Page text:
Cecropia Moth

 

Scientific Name: Hyalophora cecropia

Cecropia Moth

Description: Cecropia moths are beautiful silk moths with reddish bodies and black to brown wings surrounded by bands of white, red, and tan.

Size: With a wingspan of 5 to 7 inches, the cecropia moth is the largest moth found in North America.

Diet: Caterpillars feed on leaves throughout the summer. The adult moths don’t eat at all.

Habitat and Range: These nocturnal moths are found in hardwood forests east of the Rocky Mountains in the U.S. and Canada. They are attracted to street and porch lights, which is where most lucky viewers encounter them.

Life History and Reproduction: In order to find a mate, male cecropia moths must have extraordinary senses. A female moth produces chemicals called pheromones, which the male can detect from over a mile away! Females lay over a hundred eggs, although many of the caterpillars won’t live to see adulthood. When the caterpillars hatch, they are black in color. As they go through successive molts, they change in color from black to yellow to green and increase in size. At the end of the summer, the 5 inch long caterpillar seals itself into a cocoon and emerges as a moth in the spring. The sole purpose of the adult stage is to mate and lay eggs. Adult moths cannot eat, so if a predator doesn’t scoop them up, they die after two weeks.

Fun Fact: Bolas spiders are able to mimic the pheromones produced by insects like the cecropia moth. Male moths then follow the scent of the pheromones and end up becoming the spider’s next meal!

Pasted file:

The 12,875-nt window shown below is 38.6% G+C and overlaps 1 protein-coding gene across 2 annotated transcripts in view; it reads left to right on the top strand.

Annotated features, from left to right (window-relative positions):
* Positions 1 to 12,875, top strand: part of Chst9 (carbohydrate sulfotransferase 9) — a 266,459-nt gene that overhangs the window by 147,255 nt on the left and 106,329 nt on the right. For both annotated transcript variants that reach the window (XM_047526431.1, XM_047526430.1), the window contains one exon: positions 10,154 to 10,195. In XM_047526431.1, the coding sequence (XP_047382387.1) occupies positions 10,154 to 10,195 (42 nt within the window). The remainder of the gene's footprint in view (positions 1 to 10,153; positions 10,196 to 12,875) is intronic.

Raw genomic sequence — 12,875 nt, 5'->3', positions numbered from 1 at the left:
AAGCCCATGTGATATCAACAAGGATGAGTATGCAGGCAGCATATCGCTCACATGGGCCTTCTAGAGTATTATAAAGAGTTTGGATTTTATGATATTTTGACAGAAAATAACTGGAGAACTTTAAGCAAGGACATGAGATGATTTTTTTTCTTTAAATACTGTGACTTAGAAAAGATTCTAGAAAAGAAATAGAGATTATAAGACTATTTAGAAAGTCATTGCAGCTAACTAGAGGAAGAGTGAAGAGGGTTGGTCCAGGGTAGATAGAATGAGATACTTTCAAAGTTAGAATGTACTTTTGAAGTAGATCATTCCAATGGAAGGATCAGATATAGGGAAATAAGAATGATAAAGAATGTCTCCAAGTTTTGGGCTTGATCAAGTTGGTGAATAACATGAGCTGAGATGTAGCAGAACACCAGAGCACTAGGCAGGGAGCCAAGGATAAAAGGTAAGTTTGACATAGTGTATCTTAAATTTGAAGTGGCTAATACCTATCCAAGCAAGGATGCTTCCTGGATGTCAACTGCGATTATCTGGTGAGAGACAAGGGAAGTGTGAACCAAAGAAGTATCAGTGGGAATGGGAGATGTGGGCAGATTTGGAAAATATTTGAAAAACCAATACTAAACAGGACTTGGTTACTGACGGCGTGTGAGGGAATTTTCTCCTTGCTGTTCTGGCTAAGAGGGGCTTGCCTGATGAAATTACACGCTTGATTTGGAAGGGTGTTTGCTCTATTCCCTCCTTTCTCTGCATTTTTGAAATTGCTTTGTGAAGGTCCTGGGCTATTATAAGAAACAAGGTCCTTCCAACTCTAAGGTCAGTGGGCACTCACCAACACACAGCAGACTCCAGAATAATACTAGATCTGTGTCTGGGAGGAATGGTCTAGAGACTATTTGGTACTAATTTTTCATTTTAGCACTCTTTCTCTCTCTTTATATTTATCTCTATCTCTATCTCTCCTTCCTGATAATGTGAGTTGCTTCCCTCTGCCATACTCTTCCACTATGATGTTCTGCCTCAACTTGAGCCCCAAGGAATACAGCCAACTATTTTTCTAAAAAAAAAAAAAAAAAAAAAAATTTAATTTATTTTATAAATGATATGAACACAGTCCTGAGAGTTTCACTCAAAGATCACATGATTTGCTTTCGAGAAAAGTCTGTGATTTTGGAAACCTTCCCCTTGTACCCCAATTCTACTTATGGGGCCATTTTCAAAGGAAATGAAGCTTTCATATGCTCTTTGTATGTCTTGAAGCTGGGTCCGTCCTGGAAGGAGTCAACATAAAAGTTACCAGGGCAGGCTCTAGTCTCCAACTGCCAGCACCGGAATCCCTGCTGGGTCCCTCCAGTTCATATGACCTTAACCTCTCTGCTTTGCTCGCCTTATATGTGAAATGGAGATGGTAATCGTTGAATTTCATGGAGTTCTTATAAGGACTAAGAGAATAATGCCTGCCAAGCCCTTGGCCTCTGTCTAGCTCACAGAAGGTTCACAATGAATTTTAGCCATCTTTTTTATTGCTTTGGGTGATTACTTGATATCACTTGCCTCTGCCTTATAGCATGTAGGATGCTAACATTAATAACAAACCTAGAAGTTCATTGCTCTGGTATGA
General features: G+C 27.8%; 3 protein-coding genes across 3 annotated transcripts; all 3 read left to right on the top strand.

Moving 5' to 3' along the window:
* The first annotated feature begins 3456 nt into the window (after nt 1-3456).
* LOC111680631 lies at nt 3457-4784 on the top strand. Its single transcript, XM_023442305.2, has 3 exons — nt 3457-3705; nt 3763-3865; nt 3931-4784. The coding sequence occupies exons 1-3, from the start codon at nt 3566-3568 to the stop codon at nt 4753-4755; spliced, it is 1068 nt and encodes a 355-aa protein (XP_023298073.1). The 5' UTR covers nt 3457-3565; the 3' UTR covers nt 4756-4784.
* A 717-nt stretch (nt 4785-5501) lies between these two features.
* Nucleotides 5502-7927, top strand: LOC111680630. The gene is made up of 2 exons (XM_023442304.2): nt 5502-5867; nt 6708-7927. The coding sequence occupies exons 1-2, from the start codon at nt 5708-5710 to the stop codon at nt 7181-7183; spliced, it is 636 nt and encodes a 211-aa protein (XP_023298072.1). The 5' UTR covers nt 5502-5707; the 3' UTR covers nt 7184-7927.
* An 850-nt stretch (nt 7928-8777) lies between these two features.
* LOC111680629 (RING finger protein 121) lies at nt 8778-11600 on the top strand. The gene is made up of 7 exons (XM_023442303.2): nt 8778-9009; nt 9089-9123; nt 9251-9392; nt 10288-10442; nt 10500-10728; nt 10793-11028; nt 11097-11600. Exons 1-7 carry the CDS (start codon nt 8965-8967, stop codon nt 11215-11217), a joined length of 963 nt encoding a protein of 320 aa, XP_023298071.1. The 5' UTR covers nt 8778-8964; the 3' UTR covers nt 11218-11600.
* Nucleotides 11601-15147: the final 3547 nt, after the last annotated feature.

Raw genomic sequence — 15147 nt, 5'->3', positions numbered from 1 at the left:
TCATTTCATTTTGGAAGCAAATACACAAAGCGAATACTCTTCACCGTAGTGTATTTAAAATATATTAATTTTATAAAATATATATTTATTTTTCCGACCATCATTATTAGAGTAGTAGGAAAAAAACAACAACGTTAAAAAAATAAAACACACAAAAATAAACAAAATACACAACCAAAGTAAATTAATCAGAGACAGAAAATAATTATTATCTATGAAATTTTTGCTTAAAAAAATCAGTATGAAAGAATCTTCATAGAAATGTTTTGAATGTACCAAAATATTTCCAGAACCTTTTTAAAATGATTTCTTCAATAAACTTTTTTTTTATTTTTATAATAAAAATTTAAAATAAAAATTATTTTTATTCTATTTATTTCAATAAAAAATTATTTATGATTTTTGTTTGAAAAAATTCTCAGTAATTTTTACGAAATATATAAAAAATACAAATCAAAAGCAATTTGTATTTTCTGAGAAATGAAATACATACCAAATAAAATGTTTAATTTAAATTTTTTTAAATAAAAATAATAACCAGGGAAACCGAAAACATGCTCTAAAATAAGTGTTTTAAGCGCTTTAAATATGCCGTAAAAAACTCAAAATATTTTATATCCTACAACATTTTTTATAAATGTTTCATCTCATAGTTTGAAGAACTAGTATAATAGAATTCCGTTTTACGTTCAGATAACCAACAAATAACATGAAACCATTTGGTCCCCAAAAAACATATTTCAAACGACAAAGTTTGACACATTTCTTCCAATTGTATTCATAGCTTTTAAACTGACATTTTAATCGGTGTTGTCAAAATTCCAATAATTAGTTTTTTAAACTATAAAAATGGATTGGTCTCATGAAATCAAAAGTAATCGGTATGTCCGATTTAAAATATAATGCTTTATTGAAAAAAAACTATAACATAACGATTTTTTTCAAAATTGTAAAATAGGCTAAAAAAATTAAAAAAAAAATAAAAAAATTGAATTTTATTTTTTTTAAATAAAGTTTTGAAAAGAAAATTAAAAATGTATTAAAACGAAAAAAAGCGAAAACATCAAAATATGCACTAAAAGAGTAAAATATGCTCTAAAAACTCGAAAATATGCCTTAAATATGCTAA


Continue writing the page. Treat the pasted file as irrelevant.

Conservation Status: Stable. Cecropia caterpillars are found in such low abundances that they don’t cause significant damage to ornamental landscaping. The caterpillars are harmless and the moths are beautiful to see in the spring.

Sources:
Smithsonian National Museum of Natural History 
Small, W. E. 1962. Nature Ramblings: Cecropia Moth. Science News Letter 81:368.
LaManna, B. 2004. Cecropia: Beautiful Lepidopteran Behemoth. New York State Conservationist.
Evans, A. V. National Wildlife Federation Field Guide to Insects and Spiders of North America. Sterling Publishing Co., Inc.: New York, NY 2007.
Cecropia Moth – Life Cycle 
Iowa State University: Department of Entomology 
University of Florida

 

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